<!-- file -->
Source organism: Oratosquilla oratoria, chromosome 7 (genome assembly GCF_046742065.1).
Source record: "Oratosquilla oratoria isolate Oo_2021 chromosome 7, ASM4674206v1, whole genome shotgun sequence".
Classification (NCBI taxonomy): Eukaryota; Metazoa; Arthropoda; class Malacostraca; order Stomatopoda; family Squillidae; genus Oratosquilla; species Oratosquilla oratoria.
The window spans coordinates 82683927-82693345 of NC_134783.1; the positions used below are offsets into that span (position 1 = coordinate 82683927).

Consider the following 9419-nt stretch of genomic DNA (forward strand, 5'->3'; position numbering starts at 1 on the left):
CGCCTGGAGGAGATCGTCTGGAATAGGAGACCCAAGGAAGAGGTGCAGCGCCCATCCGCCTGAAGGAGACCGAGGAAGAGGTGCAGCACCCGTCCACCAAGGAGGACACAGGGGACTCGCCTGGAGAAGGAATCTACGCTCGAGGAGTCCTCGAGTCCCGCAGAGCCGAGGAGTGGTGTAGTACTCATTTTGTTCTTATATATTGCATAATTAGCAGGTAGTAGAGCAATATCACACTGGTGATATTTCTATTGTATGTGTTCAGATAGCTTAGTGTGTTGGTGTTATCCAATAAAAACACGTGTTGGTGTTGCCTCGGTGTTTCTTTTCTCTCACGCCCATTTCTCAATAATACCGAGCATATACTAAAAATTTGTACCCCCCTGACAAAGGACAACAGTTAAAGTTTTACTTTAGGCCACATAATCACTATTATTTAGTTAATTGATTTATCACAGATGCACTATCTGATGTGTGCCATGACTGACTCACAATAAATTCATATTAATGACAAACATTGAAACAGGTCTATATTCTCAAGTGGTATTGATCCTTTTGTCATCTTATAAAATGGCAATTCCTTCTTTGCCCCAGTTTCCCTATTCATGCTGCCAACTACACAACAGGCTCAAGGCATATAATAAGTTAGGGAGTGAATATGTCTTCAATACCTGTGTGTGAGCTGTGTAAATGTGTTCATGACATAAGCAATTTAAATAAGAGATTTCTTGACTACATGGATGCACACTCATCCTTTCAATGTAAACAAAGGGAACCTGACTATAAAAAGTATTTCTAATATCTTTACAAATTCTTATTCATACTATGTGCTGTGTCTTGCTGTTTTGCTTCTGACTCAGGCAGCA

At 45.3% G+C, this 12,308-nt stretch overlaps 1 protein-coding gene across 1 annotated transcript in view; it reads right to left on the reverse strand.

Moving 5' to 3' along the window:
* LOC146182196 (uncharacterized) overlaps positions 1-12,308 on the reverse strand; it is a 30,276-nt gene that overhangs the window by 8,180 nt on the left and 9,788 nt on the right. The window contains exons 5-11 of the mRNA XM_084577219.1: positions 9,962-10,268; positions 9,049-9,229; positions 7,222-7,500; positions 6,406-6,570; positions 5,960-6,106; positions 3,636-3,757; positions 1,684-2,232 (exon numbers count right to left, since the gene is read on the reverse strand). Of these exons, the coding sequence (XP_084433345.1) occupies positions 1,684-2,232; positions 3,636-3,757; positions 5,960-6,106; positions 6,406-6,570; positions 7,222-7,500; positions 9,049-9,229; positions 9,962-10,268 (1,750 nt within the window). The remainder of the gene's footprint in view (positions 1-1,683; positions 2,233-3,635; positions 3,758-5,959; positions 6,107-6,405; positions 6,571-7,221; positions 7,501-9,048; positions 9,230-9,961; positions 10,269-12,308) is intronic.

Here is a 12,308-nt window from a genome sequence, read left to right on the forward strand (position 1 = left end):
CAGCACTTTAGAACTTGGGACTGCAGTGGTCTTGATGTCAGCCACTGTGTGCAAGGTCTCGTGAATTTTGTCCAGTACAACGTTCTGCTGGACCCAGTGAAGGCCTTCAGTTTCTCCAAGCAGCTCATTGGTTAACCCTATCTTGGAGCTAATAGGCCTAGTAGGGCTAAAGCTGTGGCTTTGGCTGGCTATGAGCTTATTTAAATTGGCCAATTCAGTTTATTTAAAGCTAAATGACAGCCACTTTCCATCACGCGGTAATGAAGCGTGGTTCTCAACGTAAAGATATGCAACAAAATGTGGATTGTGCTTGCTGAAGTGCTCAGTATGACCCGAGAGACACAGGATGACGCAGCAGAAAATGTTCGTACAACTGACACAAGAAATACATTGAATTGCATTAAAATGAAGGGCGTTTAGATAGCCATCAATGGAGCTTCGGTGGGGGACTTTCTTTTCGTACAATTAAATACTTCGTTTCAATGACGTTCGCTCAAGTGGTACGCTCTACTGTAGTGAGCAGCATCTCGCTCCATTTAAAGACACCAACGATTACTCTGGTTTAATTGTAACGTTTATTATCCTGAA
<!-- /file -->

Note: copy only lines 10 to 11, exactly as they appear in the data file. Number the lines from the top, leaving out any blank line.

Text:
Here is a 12,308-nt window from a genome sequence, read left to right on the forward strand (position 1 = left end):
CAGCACTTTAGAACTTGGGACTGCAGTGGTCTTGATGTCAGCCACTGTGTGCAAGGTCTCGTGAATTTTGTCCAGTACAACGTTCTGCTGGACCCAGTGAAGGCCTTCAGTTTCTCCAAGCAGCTCATTGGTTAACCCTATCTTGGAGCTAATAGGCCTAGTAGGGCTAAAGCTGTGGCTTTGGCTGGCTATGAGCTTATTTAAATTGGCCAATTCAGTTTATTTAAAGCTAAATGACAGCCACTTTCCATCACGCGGTAATGAAGCGTGGTTCTCAACGTAAAGATATGCAACAAAATGTGGATTGTGCTTGCTGAAGTGCTCAGTATGACCCGAGAGACACAGGATGACGCAGCAGAAAATGTTCGTACAACTGACACAAGAAATACATTGAATTGCATTAAAATGAAGGGCGTTTAGATAGCCATCAATGGAGCTTCGGTGGGGGACTTTCTTTTCGTACAATTAAATACTTCGTTTCAATGACGTTCGCTCAAGTGGTACGCTCTACTGTAGTGAGCAGCATCTCGCTCCATTTAAAGACACCAACGATTACTCTGGTTTAATTGTAACGTTTATTATCCTGAA